In the case of McCarley v. Foster-Milburn Co., D.C., 89 F. Supp. 643, 644, the plaintiff, a citizen of California, sued as administrator of the estate of his deceased wife, alleging that his wife bought a product made and distributed by the defendant New York corporation, and that she used *297 said product and died because of the defendant's negligence. Conceding that the defendant could not be sued in California, plaintiff brought action in New York and then moved to change the place of trial to California under section 1404(a). There were 26 witnesses in California. In granting plaintiff's motion, the District Court said:

 
"The application of said section 1404(a) of 28 U.S.C.A. depends on whether the words `where it might have been brought' mean actually or potentially. Rule 3 of Federal Rules of Civil Procedure provides: `A civil action is commenced by filing a complaint with the court.' The words `brought' and `commence' are synonymous. `A suit is brought when in law it is commenced'. Goldenberg v. Murphy, 108 U.S. 162, 163, 2 S. Ct. 388, 389, 27 L. Ed. 686."

Upon appeal to the Court of Appeals, Second Circuit, in an opinion written by Judge Learned Hand, Foster-Milburn Co. v. Knight, 181 F.2d 949, 951, the District Court decision was reversed. Judge Hand was of the opinion that any judgment by the California court would be void, and said:

 
"Coming then to the merits, it is true that the District Court of the Southern District (Northern Division) of California would have jurisdiction over an action brought by the plaintiff against the defendants, provided he served them with process within that state, or perhaps, that district. Hence, the plaintiff argues, since he could have `brought' the action in California, § 1404(a) authorized its transfer thither. That would be true, if that section regards the mere filing of a complaint as a bringing of the action; but it is not true, if it presupposes that the defendant can be served. We do not forget that an action is `commenced' when the complaint is filed; and it would follow, if it is `brought' whenever it is `commenced,' that the plaintiff is right. The inference is, however, unwarranted that Rule 3 meant to assimilate the filing of a complaint to the service of a summons. Apparently its primary object was to fix a limit upon the period of limitation; and that has never required the service of process, but ordinarily only the lodgement of process in the hands of the sheriff, as it still does, for example, in New York. We need not say that that is the only office of Rule 3, but we are satisfied that at least it does not make the filing of a complaint the equivalent of `bringing an action' under § 1404(a)."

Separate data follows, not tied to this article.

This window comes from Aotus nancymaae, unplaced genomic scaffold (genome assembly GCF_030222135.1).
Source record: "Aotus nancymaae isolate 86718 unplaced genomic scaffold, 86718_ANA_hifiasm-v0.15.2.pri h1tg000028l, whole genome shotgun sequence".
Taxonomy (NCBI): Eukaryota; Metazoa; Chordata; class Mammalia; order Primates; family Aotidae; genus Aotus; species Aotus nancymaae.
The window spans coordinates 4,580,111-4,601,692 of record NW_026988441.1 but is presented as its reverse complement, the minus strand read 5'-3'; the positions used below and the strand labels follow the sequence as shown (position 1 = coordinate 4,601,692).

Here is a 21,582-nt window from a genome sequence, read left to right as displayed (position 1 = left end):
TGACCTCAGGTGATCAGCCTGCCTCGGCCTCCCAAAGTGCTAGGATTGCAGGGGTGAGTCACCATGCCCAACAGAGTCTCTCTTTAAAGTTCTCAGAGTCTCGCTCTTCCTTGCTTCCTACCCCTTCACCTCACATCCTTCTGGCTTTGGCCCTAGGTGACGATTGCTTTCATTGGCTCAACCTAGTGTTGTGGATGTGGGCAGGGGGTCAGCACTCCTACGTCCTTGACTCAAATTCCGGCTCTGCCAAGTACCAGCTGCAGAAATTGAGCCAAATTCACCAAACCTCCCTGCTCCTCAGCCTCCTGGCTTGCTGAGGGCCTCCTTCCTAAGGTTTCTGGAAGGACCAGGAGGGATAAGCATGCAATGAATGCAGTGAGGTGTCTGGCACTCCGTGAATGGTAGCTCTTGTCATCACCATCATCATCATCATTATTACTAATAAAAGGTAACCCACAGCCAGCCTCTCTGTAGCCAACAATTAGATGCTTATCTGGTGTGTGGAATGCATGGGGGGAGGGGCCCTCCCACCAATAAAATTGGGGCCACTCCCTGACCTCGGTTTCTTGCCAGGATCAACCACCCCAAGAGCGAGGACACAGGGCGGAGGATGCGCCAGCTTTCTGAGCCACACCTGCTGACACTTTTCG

Justice Hand concluded:

 
"While there is as yet no controlling authority upon the point, what there is accords with our conclusion. The revisers say that § 1404(a) `was drafted in accordance with the doctrine of forum non conveniens,' and that doctrine always `presupposes at least two forums in which the defendant is amenable to process.' Gulf Oil Corp. v. Gilbert, 330 U.S. 501, 507, 67 S. Ct. 839, 842, 91 L. Ed. 1055. The same conclusion was expressed obiter in Christopher v. American News Co., 7 Cir., 176 F.2d 11, and Judge Rodney so decided in Tivoli Realty Insurance Co. v. Paramount Pictures, D.C., 89 F. Supp. 278."

There seems to be no doubt, in view of the reviser's note, that the intent of Congress in enacting Section 1404(a) was to adopt legislatively the doctrine of forum non conveniens. While such codification in itself can be considered a benefit, it seems to us that the primary intention of Congress was to work a distinct improvement in the operation of the rule by making unnecessary the cumbersome and hazardous procedure of dismissing the action in the original court and instituting a new action in another district.

However, we find no indication of any congressional intention that Section 1404 (a) be used as a device by which a defendant might be brought before a court which could not otherwise obtain personal jurisdiction over him. Such a construction, it seems to us, would have to be bottomed on a belief that Congress intended to create a side door to the courthouse a *298 side door incidentally to be reached only by following a long and devious path in a situation where it could easily widen the front door if it desired by simply extending the jurisdiction of the court.

The doctrine of forum non conveniens has always presupposed "at least two forums in which the defendant is amenable to process", Gulf Oil Corp. v. Gilbert, 330 U.S. 501, 507, 67 S. Ct. 839, 842, 91 L. Ed. 1055, and there is no reason to believe that Congress in enacting Section 1404(a) intended to eliminate that prerequisite. As Judge Hand pointed out, the primary object of Rule 3 was to fix a limit upon the period of limitation. This court concurs in his statement that while that may not be the only office of Rule 3, "at least it does not make the filing of a complaint the equivalent of `bringing an action' under § 1404(a)." While it would seem that the interests of justice would be much better served by having the trial of this action in California, this court does not believe that Section 1404(a) gives it the power to order the requested transfer.

Counsel for the defendant will present an order in conformity with this opinion.